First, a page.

“When we were sleeping in that tree in the forest, my sleep was disrupted by nightmares that started with soothing sounds of clanging bellows and the scent of hot forges—I remember it like I was there. Then it became smokey and difficult to breathe. At my feet was an unconscious orc. Cyrus, your face flashed before me, whispering ‘I'm going to kill him. I'm gonna kill him,’ in my ear. ‘I don't have a problem with that,’ I replied in the dream. And then a wound appeared on the orc’s throat as its life drained away. Then the scene faded and was replaced by the prisoner in the canyon—remember that prisoner in the canyon? You were interrogating him in my dream and threatening him. And I was keeping the others from seeing what you were doing, which also happened in real life. As you killed the prisoner, the heat and the light from the forge diminished and an angelic voice echoed around me, and I remember it said, ‘Redemption is yours.’”

“Huh,” Xireas wondered. “So what does that mean, the whole forge thing? Is that connected to you somehow?”

“I can only interpret it to mean that Moradin did not look favorably on my actions,” I stated. “At least that's what I have to conclude it means today.”

“So how would he know to say that?” Xireas aked. “Do you think it's a coincidence?”

“Moznek?” Cyrus suggested. “Yeah, that’s what I'm saying, he didn't seem like a regular dwarf. I think Moradin needs to look at the context more. You know, we weren't just going around murdering people. Maybe you could tell him that.”

“I don't think it works that way, Cyrus,” Xireas said. “I'm not much of a religious type, but…”

“The gods are always listening,” Ulfgar offered. “They listen when we sleep. They listen when we're awake. You have but to speak with them.”

“And it's really for us to listen,” I explained, “not to tell the gods how things should be. Like I said, I must think that I erred in the eyes of my god, who did not look favorably upon my behavior.”

“But that was your dream, right?” Xireas asked. “How does that connect to what happened?”

“Well,” I speculated, “if this was a message from Moradin—”

“You think I was a vision?” Ulfgar asked.

“I was sleeping in this holy place,” I explained, “so at the time, how much am I going to make of a dream? But then, when Moznek said ‘redemption is yours’...”

“After he transformed into this big, larger than life glowing figure,” Xireas offered.

“Do you think it was a warning?” Ulfgar asked.

“No, I think it was probably a message from Moradin,” I elaborated. “I don't need to understand exactly how—but a message for Moradin that I need to ‘stay the path of redemption.’”

“Well, he can't be that mad with you, right?” Cyrus offered. “He gave your dad's weapon. Sheltered us.”

“I'm not trying to keep score here,” I explained. “All I know is I need to be righteous in the eyes of my god.”

“Sounds like too much work to me,” Xireas sighed.

“It's not for everyone,” I acknowledged.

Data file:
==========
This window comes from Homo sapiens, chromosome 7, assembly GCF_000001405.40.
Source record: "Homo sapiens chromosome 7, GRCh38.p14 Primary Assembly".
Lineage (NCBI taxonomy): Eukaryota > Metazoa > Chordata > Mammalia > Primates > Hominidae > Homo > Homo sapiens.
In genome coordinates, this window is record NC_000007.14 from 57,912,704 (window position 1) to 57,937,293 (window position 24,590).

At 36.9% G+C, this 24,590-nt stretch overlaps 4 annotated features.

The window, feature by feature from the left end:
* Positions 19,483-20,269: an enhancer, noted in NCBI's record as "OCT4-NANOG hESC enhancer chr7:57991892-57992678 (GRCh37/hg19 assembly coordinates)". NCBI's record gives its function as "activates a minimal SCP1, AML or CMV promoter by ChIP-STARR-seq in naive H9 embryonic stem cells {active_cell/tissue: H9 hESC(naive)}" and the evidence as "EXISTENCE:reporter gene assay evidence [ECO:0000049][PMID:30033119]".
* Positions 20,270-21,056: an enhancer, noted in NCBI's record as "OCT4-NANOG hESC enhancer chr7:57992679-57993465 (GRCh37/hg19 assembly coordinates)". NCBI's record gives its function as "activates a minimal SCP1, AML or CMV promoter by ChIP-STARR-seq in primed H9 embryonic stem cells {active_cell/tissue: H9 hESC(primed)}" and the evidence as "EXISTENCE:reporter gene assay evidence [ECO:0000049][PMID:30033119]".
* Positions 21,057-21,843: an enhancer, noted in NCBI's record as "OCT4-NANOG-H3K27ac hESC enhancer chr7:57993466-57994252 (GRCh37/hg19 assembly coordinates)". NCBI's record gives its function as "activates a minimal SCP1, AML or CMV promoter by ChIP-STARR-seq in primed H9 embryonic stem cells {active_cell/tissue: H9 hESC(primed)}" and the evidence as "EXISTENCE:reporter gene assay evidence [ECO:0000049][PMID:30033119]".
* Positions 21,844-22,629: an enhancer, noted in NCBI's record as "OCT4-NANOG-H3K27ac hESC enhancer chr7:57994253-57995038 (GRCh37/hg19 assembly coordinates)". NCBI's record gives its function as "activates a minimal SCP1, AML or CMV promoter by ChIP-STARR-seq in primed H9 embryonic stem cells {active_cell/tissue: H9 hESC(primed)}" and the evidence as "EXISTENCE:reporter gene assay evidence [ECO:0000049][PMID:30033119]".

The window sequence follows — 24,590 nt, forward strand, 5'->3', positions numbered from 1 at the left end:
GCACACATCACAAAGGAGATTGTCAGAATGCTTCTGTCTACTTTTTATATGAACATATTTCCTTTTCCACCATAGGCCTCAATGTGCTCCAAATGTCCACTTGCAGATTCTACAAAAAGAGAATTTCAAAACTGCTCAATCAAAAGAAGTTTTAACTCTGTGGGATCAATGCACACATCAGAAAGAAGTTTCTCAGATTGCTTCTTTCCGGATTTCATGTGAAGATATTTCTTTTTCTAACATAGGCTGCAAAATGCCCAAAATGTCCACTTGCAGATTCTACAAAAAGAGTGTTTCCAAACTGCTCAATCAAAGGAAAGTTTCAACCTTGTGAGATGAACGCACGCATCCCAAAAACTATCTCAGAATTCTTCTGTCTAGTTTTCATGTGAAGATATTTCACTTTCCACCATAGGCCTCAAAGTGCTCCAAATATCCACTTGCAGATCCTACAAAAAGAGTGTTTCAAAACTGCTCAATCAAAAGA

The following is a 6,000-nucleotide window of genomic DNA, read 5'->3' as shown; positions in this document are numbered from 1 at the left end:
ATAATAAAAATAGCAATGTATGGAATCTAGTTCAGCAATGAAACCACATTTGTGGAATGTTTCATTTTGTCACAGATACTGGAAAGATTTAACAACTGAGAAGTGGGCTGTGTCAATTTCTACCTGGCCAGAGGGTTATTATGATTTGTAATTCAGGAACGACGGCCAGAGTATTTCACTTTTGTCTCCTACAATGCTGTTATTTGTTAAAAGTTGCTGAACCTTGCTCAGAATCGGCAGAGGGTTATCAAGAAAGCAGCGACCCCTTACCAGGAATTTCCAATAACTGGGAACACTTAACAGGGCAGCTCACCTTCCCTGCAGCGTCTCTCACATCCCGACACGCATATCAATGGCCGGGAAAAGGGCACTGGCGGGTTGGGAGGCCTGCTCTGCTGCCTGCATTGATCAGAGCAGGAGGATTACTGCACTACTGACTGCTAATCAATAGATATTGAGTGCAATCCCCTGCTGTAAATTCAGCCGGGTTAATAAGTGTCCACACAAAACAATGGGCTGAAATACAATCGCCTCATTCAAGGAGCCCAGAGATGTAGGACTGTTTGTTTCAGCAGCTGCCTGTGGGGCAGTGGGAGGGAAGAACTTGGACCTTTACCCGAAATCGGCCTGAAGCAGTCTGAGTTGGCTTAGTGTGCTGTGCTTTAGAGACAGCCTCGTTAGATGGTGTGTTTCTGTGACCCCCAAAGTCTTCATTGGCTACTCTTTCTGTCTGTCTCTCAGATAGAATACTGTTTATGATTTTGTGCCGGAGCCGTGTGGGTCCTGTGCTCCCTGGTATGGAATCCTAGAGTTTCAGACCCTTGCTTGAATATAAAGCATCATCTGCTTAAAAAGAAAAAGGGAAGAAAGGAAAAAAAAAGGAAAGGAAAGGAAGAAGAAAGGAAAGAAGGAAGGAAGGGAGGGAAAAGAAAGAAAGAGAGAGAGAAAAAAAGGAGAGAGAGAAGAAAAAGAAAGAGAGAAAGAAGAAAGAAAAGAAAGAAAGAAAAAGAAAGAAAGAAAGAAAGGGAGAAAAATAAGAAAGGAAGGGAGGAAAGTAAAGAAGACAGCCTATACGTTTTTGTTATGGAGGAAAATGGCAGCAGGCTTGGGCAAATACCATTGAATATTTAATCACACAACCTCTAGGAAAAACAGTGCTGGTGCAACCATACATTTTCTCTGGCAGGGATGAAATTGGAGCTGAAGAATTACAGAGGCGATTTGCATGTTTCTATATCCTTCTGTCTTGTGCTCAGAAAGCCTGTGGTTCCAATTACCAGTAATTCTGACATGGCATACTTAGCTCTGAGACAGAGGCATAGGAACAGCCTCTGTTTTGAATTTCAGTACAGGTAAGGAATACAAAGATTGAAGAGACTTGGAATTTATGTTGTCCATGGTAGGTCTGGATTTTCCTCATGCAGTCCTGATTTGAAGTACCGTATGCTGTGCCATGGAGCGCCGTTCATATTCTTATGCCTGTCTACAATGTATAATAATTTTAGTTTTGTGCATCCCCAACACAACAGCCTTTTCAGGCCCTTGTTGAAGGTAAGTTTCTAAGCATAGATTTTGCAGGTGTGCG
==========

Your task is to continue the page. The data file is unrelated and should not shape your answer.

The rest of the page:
“Well,” Cyrus suggested, “everybody's got their work their own way, right? You gotta study books and tomes to get your power. You gotta listen to this god to get his power, right? Everybody does what they gotta do to get their power.”

“Yeah, well,” Xireas agreed, “can't argue that. That's for sure.”

The night passed uneventfully, and in the morning I prepared sending.

We marched throughout the following day without incident.

That night I cast sending to Danvadin: “We are working our way toward you. Do you know Moznek Woldbeard? Anything we need to know?” and received no response.

The next two days went by relatively uneventfully, with Xireas dismissing her zombies along the way.

Toward the end of the third day we reached the border of Megadon. At the crossroads, we saw a long line of travelers obviously fleeing the war and conflict, waiting to get past the toll on the road.

It soon became clear that it would be hours before we made it past the toll, so we made a quick camp on the line, amid the many refugees. Occasionally a fight broke out along the way, usually involving someone trying to cut the line.

As the sun set, the guards closed the toll bridge.

Ulfgar was pleased to be so close to where he was originally from, explaining that his dwarven clan has a settlement in the mountains and foothills just east of Bresk.

After taking turns with the watch, two at a time, we resumed our slow approach the next morning.

As we got closer, we saw desperate people, some with crying babies, some without any coin getting turned away at the gate.

When we reached the gate, there was a big sign proclaiming ten golds per person to cross.

We each paid our share and entered Megadon, amid the throngs of people, noting that there were more frequent lodgings and food places along the road here.

We marched throughout the day, and found an inn to rest for the night at three times the usual cost. We all squeezed into a single room.

That evening, I invited my companions to join me as I walked around the many refugee campsites.

With Cyrus and Ulfgar with me, I took in the desperate conditions of the settlements; a lady with the only clothing on her back and a baby crying out of hunger, people with just a little bit, sharing what little they had with their family, some by themselves.

Eventually I came across a dwarven family huddled around a small fire. Dirt ridden with tattered clothes, they didn't seem to have much other than the stick of beef jerky they passed around, that the whole family was trying to sustain themselves on.

I introduced myself to the mother, who looked particularly rundown. Asking where they’re from and how they came to be in this predicament. Their story was both heartbreak and unsurprising.

“Blessings of Moradin be upon you,” I offered. “Please share what you don't need with those less fortunate. This food will not last more than a day.”

With that I cast create food and water, and instantaneously filled up their containers, as well as many of those nearby.

Very grateful, the mother hopped up and gave me a big hug and a kiss.

They had never heard of Moradin and began asking me questions about what kind of god he is.

As people nearby began to gather around, I told them of Moradin, the Soul Father of all the dwarves.